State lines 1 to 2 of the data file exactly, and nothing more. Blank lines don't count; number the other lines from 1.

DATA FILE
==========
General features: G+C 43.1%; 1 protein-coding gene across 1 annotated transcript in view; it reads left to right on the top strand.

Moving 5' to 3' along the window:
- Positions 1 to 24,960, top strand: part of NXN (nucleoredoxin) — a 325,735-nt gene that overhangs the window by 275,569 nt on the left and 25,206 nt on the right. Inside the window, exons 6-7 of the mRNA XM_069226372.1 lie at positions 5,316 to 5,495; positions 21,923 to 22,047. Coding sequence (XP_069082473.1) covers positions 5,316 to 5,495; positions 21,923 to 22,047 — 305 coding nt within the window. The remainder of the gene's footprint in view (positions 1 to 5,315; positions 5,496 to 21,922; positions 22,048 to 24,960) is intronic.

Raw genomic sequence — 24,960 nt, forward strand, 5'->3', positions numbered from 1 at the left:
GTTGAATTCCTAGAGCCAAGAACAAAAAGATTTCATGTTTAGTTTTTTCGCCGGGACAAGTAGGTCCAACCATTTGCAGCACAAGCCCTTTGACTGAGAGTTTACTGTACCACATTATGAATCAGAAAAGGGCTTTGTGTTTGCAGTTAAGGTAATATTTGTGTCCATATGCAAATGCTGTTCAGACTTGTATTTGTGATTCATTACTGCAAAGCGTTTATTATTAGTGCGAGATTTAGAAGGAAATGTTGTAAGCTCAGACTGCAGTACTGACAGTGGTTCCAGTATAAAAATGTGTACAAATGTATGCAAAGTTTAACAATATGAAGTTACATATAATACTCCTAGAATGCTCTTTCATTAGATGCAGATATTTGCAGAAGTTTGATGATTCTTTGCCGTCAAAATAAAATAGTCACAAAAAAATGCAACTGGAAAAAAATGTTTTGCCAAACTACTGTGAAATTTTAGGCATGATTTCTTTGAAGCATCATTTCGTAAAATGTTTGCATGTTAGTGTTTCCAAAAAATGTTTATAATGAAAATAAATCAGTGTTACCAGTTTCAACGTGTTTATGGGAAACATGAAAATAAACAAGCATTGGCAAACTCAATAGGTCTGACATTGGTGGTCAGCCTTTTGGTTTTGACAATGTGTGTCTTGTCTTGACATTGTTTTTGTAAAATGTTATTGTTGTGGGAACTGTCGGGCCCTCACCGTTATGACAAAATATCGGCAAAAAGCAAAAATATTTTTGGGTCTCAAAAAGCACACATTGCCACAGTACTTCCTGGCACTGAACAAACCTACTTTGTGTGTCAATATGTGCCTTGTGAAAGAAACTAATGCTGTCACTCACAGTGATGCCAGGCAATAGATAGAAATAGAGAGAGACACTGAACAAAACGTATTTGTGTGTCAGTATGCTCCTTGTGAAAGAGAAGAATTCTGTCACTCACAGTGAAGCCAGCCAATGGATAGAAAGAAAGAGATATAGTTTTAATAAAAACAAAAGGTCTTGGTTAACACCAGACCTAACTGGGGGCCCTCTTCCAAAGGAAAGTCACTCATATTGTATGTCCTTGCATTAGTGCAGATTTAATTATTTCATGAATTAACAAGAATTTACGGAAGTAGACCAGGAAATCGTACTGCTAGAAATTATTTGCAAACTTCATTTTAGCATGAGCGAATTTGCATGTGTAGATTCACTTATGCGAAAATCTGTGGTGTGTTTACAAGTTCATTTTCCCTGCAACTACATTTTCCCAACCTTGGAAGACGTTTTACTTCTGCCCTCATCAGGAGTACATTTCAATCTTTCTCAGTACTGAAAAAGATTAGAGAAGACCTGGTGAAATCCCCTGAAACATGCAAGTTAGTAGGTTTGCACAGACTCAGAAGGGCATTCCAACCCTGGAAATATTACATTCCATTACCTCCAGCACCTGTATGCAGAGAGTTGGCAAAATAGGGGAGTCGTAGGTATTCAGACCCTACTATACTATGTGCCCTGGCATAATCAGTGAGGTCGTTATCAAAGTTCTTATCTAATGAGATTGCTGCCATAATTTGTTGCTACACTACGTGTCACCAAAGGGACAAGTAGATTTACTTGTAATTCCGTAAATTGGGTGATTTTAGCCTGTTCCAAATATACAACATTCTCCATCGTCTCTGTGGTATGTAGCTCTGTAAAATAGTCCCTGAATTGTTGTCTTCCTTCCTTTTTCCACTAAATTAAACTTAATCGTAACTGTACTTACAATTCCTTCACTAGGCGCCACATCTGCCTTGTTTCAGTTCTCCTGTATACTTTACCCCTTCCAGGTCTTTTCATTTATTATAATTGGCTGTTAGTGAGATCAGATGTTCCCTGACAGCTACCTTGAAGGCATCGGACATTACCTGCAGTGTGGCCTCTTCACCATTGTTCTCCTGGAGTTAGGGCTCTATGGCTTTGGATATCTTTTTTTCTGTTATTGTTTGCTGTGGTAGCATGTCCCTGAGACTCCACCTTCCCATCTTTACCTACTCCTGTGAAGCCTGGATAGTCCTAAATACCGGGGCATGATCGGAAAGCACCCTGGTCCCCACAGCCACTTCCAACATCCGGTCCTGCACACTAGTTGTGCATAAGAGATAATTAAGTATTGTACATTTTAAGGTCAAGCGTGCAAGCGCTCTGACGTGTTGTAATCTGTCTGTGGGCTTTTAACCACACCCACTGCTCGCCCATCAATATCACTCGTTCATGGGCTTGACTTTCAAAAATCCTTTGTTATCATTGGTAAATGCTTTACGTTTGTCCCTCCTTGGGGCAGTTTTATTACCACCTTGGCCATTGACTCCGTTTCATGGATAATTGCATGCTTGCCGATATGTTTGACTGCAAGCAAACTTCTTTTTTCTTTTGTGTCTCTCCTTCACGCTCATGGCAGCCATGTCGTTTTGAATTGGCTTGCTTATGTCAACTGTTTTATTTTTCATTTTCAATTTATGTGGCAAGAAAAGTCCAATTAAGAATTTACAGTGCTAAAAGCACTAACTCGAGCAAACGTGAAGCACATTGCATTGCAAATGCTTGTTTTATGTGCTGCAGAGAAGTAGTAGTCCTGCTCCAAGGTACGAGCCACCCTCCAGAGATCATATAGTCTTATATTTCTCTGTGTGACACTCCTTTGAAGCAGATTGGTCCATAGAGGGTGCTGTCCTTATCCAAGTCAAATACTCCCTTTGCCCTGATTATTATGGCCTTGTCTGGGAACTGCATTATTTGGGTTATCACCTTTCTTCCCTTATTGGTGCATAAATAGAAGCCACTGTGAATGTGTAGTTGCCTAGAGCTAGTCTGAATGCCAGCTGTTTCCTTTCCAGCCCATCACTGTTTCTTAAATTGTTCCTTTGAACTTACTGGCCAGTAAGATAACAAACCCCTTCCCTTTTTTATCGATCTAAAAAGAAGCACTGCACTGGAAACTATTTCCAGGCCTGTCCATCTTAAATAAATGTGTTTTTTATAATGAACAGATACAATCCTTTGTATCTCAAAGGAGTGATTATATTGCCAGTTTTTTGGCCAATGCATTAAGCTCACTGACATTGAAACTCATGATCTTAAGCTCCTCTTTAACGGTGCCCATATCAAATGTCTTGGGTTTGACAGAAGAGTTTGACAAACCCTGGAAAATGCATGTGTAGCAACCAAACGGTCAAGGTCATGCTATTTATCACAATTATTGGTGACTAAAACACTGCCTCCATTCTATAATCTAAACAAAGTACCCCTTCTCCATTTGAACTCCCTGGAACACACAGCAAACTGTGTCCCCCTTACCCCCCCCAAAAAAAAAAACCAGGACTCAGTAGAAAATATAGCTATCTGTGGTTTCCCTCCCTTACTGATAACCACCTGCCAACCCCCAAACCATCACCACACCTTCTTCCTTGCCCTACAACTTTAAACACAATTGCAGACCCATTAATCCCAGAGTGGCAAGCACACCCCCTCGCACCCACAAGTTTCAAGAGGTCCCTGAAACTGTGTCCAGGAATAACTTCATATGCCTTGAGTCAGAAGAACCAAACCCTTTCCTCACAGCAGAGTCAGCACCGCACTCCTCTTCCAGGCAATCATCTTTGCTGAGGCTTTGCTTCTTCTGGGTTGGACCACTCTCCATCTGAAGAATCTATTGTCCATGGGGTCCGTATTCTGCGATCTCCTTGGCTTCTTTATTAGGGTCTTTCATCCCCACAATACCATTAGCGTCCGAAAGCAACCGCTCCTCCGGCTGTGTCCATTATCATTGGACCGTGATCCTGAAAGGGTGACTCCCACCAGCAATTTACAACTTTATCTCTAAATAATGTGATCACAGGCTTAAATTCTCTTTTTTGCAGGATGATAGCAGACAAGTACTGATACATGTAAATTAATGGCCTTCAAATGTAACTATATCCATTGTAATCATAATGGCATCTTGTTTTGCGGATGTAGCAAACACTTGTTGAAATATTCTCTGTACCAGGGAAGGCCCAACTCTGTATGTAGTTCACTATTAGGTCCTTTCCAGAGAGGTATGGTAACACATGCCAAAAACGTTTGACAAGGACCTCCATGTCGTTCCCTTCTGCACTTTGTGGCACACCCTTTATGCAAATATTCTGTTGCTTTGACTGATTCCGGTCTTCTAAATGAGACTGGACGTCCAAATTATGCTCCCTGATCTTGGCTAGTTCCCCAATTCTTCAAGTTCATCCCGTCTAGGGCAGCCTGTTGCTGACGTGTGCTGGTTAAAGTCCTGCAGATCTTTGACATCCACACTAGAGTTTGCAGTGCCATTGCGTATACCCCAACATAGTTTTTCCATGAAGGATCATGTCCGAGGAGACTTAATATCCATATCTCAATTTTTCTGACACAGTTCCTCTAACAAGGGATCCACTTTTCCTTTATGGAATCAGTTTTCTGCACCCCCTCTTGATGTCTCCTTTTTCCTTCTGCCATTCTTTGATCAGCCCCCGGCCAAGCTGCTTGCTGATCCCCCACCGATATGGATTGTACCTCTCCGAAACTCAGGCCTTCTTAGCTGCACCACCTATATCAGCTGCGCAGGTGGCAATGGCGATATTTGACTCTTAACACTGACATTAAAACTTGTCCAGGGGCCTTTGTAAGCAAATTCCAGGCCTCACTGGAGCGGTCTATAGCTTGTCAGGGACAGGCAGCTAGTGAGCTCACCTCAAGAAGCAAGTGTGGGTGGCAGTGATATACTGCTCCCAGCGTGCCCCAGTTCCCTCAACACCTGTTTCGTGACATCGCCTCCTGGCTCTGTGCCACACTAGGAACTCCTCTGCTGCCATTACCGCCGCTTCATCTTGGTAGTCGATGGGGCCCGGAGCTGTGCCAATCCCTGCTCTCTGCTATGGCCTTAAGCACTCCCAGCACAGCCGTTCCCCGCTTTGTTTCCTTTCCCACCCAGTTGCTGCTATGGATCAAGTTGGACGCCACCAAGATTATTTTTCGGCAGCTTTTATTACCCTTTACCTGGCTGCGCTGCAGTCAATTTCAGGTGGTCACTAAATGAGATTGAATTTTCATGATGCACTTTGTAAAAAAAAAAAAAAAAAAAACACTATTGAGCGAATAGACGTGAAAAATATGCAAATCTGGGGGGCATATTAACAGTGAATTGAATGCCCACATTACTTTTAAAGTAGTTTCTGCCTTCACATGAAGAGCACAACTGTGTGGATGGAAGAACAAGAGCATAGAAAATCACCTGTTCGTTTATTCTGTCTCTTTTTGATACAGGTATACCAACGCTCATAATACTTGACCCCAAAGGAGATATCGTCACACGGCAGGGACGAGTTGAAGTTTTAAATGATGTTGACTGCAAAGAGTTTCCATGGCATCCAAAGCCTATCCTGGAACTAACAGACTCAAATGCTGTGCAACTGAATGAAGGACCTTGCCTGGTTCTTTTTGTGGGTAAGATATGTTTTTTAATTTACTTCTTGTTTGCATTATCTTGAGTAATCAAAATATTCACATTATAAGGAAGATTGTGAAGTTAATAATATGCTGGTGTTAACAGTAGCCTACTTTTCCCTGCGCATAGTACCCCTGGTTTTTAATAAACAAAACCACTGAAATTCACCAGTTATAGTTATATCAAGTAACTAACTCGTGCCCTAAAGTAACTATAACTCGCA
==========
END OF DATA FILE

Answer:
General features: G+C 43.1%; 1 protein-coding gene across 1 annotated transcript in view; it reads left to right on the top strand.

Moving 5' to 3' along the window: